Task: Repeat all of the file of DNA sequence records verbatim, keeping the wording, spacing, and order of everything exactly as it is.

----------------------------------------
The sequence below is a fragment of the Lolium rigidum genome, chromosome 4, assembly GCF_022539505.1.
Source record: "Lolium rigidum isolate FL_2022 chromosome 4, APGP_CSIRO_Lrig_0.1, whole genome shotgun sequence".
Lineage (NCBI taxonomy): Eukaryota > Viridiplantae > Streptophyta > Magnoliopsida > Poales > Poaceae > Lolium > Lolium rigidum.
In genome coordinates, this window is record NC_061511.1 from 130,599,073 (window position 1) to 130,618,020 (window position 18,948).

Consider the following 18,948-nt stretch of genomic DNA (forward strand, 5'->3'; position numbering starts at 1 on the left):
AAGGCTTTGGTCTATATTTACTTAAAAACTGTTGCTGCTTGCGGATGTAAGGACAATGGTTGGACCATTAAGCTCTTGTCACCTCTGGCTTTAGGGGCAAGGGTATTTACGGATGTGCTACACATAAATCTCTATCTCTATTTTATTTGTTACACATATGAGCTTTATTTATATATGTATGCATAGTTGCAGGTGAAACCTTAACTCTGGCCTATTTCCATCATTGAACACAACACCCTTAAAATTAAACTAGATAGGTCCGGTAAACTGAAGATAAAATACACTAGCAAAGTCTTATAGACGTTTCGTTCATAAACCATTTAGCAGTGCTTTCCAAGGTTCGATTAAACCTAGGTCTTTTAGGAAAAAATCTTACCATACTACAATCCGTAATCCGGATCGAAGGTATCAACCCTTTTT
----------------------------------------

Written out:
The sequence below is a fragment of the Lolium rigidum genome, chromosome 4, assembly GCF_022539505.1.
Source record: "Lolium rigidum isolate FL_2022 chromosome 4, APGP_CSIRO_Lrig_0.1, whole genome shotgun sequence".
Lineage (NCBI taxonomy): Eukaryota > Viridiplantae > Streptophyta > Magnoliopsida > Poales > Poaceae > Lolium > Lolium rigidum.
In genome coordinates, this window is record NC_061511.1 from 130,599,073 (window position 1) to 130,618,020 (window position 18,948).

Consider the following 18,948-nt stretch of genomic DNA (forward strand, 5'->3'; position numbering starts at 1 on the left):
AAGGCTTTGGTCTATATTTACTTAAAAACTGTTGCTGCTTGCGGATGTAAGGACAATGGTTGGACCATTAAGCTCTTGTCACCTCTGGCTTTAGGGGCAAGGGTATTTACGGATGTGCTACACATAAATCTCTATCTCTATTTTATTTGTTACACATATGAGCTTTATTTATATATGTATGCATAGTTGCAGGTGAAACCTTAACTCTGGCCTATTTCCATCATTGAACACAACACCCTTAAAATTAAACTAGATAGGTCCGGTAAACTGAAGATAAAATACACTAGCAAAGTCTTATAGACGTTTCGTTCATAAACCATTTAGCAGTGCTTTCCAAGGTTCGATTAAACCTAGGTCTTTTAGGAAAAAATCTTACCATACTACAATCCGTAATCCGGATCGAAGGTATCAACCCTTTTT